We Are the Ship: The Story of Negro League Baseball We Are the Ship: The Story of Negro League Baseball by Kadir Nelson

My review

rating: 4 of 5 stars
Considering I don’t give a fig about sports, this book had me hooked. You can flip through it and just look at the illustrations – but take a good look. Notice the way you’re mostly looking up at the players from ground-level – like you’re a kid at one of the games, and the sun is shining and the sky is beyond blue, and these guys start looking like giants. There are some fantastic action shots, with a great sense of movement and muscle, and then there are all these portrait illustrations that are almost more impressive. The format of the book does justice to these pictures – it’s big and square, and most of the illustrations are full page, no white space, maximizing the size and color.

The narrative is almost equally impressive, although not so breath-taking. The style is colloquial, told in the second person, and full of anecdotes. Let me repeat – I don’t care about baseball, but these stories were entertaining. And since it focuses in one this one piece of history – Negro League baseball – as a sort of microcosm for American history and racism, it would be a fantastic book for younger readers who are learning about segregation. Probably for upper elementary on up – even through high school, and definitely for anyone interested in baseball history, no matter what age.

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In the Battle of the Books, We Are the Ship beat out The Disreputable History of Frankie Landau-Banks in round one, but lost to The Hunger Games in round two.  I’m finding the rationale behind each decision more interesting than which book actually wins each match, because this is an excellent group of books, and with this style of judging, it really does seem to come down to taste, whether the judges admit it or not.

In that first round, both Frankie and Ship were thought-provoking in such different ways.  I don’t think the scope really matters – one girl’s struggle to find her place or an entire race of baseball players trying to do what they love.  What’s compelling is that glimpse we’re given of the struggle, and to my mind, those two books were pretty fairly matched, but I’m not going to argue with the decision.  Or with The Hunger Game‘s win – that was a book that sucked me in and let me forget it was a book in a way that the other two didn’t quite (maybe because I was too busy thinking about Lockhart and Nelson’s use of point of view – fascinating, but distracting).  The Hunger Games is much more of a plot book.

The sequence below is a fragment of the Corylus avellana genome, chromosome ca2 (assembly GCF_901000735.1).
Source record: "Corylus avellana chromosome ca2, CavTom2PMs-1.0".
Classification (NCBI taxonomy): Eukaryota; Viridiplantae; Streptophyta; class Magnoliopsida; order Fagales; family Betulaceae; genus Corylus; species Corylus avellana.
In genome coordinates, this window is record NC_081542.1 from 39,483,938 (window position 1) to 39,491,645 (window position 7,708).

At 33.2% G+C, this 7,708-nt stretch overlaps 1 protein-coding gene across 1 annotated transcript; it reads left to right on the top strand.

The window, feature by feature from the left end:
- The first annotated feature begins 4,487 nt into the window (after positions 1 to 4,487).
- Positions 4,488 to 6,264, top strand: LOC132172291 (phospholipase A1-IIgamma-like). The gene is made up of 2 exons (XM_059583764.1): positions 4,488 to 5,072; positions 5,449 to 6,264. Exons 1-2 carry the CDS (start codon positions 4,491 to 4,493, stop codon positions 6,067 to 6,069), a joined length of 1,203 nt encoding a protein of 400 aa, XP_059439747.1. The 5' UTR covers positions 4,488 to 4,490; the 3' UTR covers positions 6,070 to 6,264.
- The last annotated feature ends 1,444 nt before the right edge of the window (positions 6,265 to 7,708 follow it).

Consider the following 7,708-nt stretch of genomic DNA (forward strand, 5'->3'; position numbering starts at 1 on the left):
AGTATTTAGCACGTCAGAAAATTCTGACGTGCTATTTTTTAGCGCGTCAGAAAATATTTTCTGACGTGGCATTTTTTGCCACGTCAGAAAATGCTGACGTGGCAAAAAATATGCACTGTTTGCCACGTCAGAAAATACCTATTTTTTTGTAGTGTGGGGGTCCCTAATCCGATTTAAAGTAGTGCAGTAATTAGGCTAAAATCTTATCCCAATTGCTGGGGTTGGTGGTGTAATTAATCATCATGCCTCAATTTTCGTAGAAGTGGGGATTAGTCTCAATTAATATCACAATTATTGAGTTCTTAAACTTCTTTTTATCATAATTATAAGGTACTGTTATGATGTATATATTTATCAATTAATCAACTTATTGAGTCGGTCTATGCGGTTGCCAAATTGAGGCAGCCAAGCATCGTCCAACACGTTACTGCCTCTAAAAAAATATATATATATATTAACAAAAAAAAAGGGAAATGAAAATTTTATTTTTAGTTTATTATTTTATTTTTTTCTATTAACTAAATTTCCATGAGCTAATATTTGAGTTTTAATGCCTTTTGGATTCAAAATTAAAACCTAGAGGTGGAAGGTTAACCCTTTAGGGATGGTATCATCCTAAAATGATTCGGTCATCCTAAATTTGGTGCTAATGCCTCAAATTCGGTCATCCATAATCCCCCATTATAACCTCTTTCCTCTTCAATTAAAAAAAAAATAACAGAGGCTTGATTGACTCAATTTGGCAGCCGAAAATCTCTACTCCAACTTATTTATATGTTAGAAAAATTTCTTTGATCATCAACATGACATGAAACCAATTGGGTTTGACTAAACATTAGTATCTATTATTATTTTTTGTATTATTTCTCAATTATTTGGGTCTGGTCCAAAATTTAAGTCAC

Now, when Octavian Nothing comes up against Chains in round three – now THERE I have a real opinion.  If Octavian doesn’t come out on top – well, I’ll have to go weep over my copy and reread it.  Octavian himself wouldn’t be shocked to lose – and Isabelle is a much more spunky character to my mind – but give me melancholy Prince O any day.  When I read Chains, I couldn’t help but compare it to Octavian, and it  suffered in the comparison.  Chains is an interesting piece of historical fiction that deserves a sharp reprimand for not warning us it’s Volume 1.  Octavian doesn’t mess around with you like that.  And Tim Wynne-Jones is right – Bono gets all the best lines.  Sweet mercy in a firkin, Bono – help us out here.